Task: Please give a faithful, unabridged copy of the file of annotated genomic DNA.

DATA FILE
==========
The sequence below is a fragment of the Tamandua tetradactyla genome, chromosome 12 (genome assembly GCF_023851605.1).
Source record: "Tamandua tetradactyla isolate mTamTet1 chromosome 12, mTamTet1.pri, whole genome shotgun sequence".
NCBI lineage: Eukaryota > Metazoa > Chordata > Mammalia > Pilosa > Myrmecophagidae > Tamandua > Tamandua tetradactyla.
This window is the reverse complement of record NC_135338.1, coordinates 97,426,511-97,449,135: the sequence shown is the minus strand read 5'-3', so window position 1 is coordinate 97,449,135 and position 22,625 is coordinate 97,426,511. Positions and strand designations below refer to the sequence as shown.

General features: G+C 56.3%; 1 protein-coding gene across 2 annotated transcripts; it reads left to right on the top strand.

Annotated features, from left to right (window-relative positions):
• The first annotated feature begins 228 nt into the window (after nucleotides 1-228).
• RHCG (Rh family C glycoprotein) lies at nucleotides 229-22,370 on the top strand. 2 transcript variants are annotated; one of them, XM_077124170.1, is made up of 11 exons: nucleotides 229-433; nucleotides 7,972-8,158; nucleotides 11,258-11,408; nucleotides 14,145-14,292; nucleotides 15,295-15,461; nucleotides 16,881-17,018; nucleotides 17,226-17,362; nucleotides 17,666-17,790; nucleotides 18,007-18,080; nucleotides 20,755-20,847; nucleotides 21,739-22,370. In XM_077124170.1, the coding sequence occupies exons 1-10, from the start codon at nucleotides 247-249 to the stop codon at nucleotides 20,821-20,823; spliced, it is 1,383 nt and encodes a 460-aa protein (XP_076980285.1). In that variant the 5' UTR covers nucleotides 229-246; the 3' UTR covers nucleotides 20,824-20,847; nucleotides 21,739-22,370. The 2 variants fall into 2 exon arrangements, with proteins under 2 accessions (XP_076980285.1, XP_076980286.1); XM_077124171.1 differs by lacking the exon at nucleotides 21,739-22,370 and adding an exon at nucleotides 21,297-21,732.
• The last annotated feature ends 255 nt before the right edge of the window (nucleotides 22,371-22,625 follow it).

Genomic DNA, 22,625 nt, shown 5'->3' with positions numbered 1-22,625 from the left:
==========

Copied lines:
The sequence below is a fragment of the Tamandua tetradactyla genome, chromosome 12 (genome assembly GCF_023851605.1).
Source record: "Tamandua tetradactyla isolate mTamTet1 chromosome 12, mTamTet1.pri, whole genome shotgun sequence".
NCBI lineage: Eukaryota > Metazoa > Chordata > Mammalia > Pilosa > Myrmecophagidae > Tamandua > Tamandua tetradactyla.
This window is the reverse complement of record NC_135338.1, coordinates 97,426,511-97,449,135: the sequence shown is the minus strand read 5'-3', so window position 1 is coordinate 97,449,135 and position 22,625 is coordinate 97,426,511. Positions and strand designations below refer to the sequence as shown.

General features: G+C 56.3%; 1 protein-coding gene across 2 annotated transcripts; it reads left to right on the top strand.

Annotated features, from left to right (window-relative positions):
• The first annotated feature begins 228 nt into the window (after nucleotides 1-228).
• RHCG (Rh family C glycoprotein) lies at nucleotides 229-22,370 on the top strand. 2 transcript variants are annotated; one of them, XM_077124170.1, is made up of 11 exons: nucleotides 229-433; nucleotides 7,972-8,158; nucleotides 11,258-11,408; nucleotides 14,145-14,292; nucleotides 15,295-15,461; nucleotides 16,881-17,018; nucleotides 17,226-17,362; nucleotides 17,666-17,790; nucleotides 18,007-18,080; nucleotides 20,755-20,847; nucleotides 21,739-22,370. In XM_077124170.1, the coding sequence occupies exons 1-10, from the start codon at nucleotides 247-249 to the stop codon at nucleotides 20,821-20,823; spliced, it is 1,383 nt and encodes a 460-aa protein (XP_076980285.1). In that variant the 5' UTR covers nucleotides 229-246; the 3' UTR covers nucleotides 20,824-20,847; nucleotides 21,739-22,370. The 2 variants fall into 2 exon arrangements, with proteins under 2 accessions (XP_076980285.1, XP_076980286.1); XM_077124171.1 differs by lacking the exon at nucleotides 21,739-22,370 and adding an exon at nucleotides 21,297-21,732.
• The last annotated feature ends 255 nt before the right edge of the window (nucleotides 22,371-22,625 follow it).

Genomic DNA, 22,625 nt, shown 5'->3' with positions numbered 1-22,625 from the left: